To attract and retain healthy and happy employees, Toyota Industrial Equipment Manufacturing has moved boldly where few industrial manufacturers have ventured.

The company on Wednesday welcomed executives and company associates to its newly opened T+Rex Recreational Complex, a fitness complex with a health care component built specifically to provide state-of-the-art exercise and recreational opportunities on the Toyota campus south of Columbus in the Woodside Industrial Park.

Before Wednesday’s ceremonies and open house, Tony Miller, senior vice president for Toyota Industrial Equipment Manufacturing, mentioned he played some basketball at the center at 4:30 a.m. that day with some other Toyota executives and a few associates he had not become acquainted with yet.

In fact, at any time at the new facility, an employee might find himself or herself working out next to Toyota Material Handling North America President and CEO Brett Wood, who was emcee for the opening of the facility, or Takafumi “Alex” Zensho, TIEM president and chief executive officer.

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Miller said the 4:30 a.m. basketball games that already are becoming commonplace aren’t about keeping score. It’s more about having a lot of fun. The facility has regular operating hours with staff for employees, but is also open 24/7 with access by employee ID badge.

“We’ve had a lot of positive comments about the building so far,” Miller said. “It’s an opportunity to get to know people you might never have the opportunity to talk to in a usual workday.”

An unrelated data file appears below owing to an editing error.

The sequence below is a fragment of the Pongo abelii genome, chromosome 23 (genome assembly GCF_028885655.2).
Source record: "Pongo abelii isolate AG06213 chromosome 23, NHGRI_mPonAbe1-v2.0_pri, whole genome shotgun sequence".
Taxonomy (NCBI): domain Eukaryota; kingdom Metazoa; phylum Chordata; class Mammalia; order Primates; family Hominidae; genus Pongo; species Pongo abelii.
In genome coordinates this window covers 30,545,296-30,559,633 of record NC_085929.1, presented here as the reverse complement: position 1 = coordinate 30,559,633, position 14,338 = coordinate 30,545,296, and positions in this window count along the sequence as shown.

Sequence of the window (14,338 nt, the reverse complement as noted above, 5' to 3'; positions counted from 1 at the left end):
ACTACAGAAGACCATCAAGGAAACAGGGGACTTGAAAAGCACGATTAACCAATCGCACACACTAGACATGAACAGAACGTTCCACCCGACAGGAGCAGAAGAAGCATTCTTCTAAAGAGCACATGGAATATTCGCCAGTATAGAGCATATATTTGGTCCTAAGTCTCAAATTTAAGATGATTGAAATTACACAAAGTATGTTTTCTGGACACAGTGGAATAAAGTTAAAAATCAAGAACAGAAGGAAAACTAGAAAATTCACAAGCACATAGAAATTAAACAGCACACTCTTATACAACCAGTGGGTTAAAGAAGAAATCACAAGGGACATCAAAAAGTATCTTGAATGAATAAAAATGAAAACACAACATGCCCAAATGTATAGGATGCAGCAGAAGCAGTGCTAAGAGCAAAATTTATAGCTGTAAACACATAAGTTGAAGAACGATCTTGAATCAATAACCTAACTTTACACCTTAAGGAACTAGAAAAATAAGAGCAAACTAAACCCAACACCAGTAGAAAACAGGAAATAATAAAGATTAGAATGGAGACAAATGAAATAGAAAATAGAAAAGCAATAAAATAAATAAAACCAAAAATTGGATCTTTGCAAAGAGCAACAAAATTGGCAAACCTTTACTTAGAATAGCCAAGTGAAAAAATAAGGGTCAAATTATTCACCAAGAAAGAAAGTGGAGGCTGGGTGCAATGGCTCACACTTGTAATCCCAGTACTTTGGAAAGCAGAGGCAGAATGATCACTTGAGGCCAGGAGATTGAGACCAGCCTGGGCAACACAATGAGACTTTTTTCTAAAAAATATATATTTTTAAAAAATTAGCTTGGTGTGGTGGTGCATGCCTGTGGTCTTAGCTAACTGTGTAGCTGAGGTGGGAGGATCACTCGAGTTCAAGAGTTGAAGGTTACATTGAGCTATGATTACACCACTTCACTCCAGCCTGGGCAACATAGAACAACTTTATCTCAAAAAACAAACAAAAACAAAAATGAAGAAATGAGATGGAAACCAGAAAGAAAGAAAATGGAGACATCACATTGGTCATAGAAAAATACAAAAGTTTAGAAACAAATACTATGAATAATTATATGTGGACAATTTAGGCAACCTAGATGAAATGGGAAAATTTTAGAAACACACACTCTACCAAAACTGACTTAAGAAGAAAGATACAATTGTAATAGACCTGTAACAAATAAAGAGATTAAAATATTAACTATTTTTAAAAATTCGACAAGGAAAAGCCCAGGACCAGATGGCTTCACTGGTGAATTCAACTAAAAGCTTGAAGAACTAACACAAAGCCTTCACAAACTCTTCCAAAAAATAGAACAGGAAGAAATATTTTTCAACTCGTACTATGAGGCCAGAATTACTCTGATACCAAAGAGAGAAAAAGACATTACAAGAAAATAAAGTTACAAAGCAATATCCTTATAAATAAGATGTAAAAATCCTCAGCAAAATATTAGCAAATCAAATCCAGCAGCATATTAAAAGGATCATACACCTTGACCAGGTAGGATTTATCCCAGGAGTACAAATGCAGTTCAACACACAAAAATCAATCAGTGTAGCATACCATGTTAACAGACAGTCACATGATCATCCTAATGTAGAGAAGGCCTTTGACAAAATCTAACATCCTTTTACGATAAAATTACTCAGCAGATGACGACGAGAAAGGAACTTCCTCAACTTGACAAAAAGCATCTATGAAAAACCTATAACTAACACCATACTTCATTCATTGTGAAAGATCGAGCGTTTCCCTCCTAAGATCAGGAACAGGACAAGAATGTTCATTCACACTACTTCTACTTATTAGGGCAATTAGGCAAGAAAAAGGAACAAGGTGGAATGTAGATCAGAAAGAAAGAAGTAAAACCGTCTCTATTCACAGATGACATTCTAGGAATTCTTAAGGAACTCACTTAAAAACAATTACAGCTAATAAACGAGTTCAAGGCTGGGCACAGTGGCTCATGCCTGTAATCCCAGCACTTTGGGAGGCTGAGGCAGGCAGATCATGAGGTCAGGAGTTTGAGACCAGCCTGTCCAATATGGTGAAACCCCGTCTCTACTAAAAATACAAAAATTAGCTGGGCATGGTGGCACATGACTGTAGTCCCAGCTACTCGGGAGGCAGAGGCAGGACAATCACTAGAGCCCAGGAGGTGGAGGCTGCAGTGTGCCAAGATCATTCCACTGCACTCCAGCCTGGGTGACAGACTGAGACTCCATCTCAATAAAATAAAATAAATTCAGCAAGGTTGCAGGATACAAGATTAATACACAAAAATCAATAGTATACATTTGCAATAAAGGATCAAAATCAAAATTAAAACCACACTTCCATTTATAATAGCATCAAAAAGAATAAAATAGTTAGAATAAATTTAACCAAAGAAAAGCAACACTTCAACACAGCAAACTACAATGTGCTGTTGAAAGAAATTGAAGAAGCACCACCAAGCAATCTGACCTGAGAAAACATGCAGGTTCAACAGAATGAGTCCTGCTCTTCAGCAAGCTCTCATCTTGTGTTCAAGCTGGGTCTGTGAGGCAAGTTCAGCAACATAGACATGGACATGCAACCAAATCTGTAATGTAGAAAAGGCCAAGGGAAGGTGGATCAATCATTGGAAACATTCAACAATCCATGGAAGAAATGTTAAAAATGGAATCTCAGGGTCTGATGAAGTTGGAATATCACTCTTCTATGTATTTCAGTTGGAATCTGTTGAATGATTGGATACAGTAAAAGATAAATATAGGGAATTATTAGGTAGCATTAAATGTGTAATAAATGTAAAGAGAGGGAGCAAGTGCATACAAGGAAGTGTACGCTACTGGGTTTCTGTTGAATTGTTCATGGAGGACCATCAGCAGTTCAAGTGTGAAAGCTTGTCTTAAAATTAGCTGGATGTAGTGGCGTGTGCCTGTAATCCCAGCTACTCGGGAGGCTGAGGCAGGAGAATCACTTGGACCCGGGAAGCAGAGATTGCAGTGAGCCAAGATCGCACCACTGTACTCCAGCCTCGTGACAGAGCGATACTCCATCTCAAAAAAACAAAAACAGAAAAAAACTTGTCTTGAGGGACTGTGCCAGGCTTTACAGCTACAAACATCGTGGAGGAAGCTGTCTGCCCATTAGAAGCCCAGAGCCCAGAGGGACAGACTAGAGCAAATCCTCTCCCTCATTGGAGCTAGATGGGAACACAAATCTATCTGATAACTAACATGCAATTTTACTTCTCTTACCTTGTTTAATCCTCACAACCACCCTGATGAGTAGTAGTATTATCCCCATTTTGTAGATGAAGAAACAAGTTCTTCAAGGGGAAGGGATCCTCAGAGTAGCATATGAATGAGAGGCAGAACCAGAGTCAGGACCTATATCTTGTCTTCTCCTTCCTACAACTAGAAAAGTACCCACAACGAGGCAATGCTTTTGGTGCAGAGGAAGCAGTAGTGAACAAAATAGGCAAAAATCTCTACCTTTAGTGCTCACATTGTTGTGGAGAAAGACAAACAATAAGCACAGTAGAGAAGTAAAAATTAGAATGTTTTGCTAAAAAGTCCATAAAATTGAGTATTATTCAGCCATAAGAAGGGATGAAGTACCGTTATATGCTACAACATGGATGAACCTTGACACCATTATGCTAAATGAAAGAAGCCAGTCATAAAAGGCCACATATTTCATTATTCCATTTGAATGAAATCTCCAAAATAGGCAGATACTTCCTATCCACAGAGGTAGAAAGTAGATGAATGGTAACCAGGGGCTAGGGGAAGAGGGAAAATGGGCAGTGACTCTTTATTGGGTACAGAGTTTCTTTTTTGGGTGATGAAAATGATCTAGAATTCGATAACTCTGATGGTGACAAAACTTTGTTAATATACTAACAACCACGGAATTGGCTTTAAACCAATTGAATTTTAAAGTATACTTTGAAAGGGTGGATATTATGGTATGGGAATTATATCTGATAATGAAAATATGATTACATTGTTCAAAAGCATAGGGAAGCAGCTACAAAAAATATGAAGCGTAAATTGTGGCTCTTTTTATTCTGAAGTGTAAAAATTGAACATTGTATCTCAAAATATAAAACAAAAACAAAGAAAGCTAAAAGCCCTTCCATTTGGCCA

Forgive people if they wonder whether “T+Rex” refers to the extinct ferocious dinosaur by that name. But there’s nothing prehistoric the center. As for the name, “T” stands for Toyota, the “R” is for recreational and the “EX” is the last two letters of the word “complex,” Wood said.

An industrial design

Designed as a complete wellness center by project architects Andrew Schaewe and Nathan Smitson, of Ghafari Associates LLC, Indianapolis, the facility was built by Pepper Construction, also of Indianapolis. Just after the construction work finished, Toyota employees had their holiday celebration in the gym and then returned Wednesday to explore the facility.

Schaewe and Smitson said their design throughout the facility is about using common materials in uncommon ways.

“You are seeing iron when you’re pumping iron,” Schaewe said. “You’re seeing the steel structure of the building.”

Red carpet insets lead employees in a path to various exercise machines, with different patterns in the texture.

Schaewe said the process of working with Toyota was his favorite part of the project.

“The leaders at Toyota set a high bar and we gave it our all,” he said. “We wanted to make this an inviting space.”

The 35,000-square-foot building features two basketball courts, with a running track circling above.

Toyota’s new and spacious health center and pharmacy is off the front lobby and a set of stairs and elevator leads to the second floor, which features exercise equipment from stair climbers to treadmills to water rowers and a large free-weight room nearby.

A separate room has bikes for spin classes and room for Zumba and other fitness programs. A physical therapy wing is available for employees who need continuing care.